2. A method as claimed in claim 1, further including the steps of adjusting the adjustment member away from the biasing means after said disengagement of said operative connection, relaxing the force applied to said biasing means until leakage just occurs between the valve member and the seat and measuring the force applied to the biasing means at the point in said relaxation at which said leakage commences and the distance through which said end of the biasing means has moved to reach said point.
3. A method of testing a relief or safety valve of the type which includes a valve member, urged into engagement with a seat by biassing means, and an adjustment member by means of which the urging force exerted on the valve member by the biassing means can be adjusted, the method including the steps of applying a force to an end of the biassing means where the latter is operatively connected to the adjustment member in a manner to continue to urge the valve member into engagement with the seat, and sufficient to disengage the operative connection between the biassing means and the adjustment member, adjusting the adjustment member away from the biasing means after said disengagement of said operative connection, measuring the force applied to said end of the biassing means, relaxing the force applied to said biasing means until leakage just occurs between the valve member and the seat and measuring the force applied to the biasing means at the point in said relaxation at which said leakage commences and the distance through which said end of the biasing means has moved to reach said point.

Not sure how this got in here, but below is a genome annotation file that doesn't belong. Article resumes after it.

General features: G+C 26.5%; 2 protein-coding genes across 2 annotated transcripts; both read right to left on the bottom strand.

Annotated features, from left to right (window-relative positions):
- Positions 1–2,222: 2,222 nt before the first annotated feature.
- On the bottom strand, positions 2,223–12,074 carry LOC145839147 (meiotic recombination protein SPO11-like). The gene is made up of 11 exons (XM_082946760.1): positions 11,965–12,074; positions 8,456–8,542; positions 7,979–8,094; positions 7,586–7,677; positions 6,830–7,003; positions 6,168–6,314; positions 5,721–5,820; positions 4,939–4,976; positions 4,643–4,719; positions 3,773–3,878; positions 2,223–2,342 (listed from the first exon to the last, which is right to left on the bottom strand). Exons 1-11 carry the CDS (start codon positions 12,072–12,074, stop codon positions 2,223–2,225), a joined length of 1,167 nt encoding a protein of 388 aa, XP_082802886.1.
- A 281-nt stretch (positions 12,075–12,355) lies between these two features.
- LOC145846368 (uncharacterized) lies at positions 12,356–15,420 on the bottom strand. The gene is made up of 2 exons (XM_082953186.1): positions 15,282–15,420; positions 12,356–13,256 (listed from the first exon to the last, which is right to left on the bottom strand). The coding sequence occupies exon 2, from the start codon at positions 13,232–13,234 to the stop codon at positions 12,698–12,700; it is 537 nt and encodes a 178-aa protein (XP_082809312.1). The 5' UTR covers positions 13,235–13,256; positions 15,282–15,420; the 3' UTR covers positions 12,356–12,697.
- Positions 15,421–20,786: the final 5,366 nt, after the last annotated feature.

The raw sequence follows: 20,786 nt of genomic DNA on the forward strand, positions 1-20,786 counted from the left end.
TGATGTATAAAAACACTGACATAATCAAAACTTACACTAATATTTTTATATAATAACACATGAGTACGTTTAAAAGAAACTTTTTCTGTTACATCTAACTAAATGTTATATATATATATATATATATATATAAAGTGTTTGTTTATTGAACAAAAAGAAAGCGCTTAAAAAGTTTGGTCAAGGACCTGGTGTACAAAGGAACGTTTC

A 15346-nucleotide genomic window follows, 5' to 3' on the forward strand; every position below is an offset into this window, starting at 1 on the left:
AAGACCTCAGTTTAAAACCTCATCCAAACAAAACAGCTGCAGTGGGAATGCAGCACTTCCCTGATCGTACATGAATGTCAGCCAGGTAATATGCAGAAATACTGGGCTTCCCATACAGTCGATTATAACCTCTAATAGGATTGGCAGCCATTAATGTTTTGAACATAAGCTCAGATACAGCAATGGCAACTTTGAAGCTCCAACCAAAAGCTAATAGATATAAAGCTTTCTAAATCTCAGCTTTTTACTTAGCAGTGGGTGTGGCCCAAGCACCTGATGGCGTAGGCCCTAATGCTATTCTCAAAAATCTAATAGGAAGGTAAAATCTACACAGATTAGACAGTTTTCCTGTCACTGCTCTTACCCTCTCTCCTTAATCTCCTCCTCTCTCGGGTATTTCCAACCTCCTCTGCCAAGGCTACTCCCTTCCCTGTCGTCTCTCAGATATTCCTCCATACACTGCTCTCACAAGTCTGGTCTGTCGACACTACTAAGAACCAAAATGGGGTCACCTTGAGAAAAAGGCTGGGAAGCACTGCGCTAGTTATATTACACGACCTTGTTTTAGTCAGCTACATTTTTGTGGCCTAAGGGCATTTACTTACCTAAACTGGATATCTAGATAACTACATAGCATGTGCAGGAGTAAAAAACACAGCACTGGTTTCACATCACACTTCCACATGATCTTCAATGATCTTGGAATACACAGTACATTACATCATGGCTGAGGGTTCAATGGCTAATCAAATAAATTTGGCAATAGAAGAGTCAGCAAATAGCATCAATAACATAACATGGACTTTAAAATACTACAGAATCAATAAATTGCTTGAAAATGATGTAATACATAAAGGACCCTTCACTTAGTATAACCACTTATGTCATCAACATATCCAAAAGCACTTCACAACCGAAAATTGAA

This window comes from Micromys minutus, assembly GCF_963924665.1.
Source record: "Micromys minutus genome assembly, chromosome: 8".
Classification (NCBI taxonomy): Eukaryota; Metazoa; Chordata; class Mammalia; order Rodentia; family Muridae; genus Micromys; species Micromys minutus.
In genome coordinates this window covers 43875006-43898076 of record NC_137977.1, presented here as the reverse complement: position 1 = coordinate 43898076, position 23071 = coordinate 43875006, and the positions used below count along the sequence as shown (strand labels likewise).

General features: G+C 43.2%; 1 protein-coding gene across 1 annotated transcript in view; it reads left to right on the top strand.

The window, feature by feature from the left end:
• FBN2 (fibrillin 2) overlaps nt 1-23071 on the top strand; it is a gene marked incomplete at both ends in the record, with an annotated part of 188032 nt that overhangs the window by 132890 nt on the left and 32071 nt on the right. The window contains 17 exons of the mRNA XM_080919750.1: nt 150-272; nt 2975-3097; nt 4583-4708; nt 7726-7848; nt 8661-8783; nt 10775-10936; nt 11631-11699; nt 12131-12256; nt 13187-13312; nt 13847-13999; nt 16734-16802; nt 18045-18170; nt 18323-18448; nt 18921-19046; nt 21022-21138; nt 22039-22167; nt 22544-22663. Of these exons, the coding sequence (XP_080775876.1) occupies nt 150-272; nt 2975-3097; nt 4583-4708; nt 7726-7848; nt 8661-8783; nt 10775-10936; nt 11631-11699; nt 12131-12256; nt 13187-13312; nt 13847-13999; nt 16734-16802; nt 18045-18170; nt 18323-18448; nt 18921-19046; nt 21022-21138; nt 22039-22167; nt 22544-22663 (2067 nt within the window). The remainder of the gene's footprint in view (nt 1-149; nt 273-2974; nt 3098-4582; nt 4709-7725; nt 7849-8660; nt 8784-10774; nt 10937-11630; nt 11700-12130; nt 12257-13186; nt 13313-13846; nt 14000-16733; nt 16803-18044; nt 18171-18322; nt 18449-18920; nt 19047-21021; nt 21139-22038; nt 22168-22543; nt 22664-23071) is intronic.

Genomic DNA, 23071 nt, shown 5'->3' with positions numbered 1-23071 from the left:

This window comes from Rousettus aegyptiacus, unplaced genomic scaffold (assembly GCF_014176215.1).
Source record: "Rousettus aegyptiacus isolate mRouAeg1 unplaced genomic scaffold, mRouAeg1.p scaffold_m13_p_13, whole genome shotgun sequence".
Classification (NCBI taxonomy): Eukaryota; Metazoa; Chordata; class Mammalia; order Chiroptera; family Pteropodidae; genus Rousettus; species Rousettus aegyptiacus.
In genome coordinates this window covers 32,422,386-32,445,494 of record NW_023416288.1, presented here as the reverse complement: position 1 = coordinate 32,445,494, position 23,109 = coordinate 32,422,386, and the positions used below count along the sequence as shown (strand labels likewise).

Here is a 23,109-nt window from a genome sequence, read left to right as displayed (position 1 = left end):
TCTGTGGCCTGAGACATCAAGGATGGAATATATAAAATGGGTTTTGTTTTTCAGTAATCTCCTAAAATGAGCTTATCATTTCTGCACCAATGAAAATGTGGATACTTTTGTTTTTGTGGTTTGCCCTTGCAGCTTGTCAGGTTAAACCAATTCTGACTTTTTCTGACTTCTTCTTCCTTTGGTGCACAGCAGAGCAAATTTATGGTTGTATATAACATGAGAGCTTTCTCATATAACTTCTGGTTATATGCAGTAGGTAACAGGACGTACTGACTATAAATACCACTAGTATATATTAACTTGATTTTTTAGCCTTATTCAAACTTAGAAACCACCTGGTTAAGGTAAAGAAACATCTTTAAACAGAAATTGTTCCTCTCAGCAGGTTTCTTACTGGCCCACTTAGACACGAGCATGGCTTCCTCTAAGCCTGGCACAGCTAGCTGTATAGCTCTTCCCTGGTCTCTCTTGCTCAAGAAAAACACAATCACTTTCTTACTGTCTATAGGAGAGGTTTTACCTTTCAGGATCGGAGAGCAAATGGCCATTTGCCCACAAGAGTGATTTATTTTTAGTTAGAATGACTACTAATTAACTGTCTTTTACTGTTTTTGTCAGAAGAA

4. A method of setting a relief or safety valve of the type wherein a valve member is urged into engagement with a valve seat by biasing means and an adjustment member provides a means of adjusting the force exerted on the valve member by the biasing means, the method including
(a) the steps of testing the valve as claimed in any one of claims 1 to 3,
(b) applying to said one end of said biasing means the desired loading calculated by way of the results obtained by the testing, and,
(c) tightening said adjustment member to take up said loading applied to the end of said biasing means.
5. A method as claimed in any one of claims 1 to 3 wherein said biasing means is a helically wound compression spring.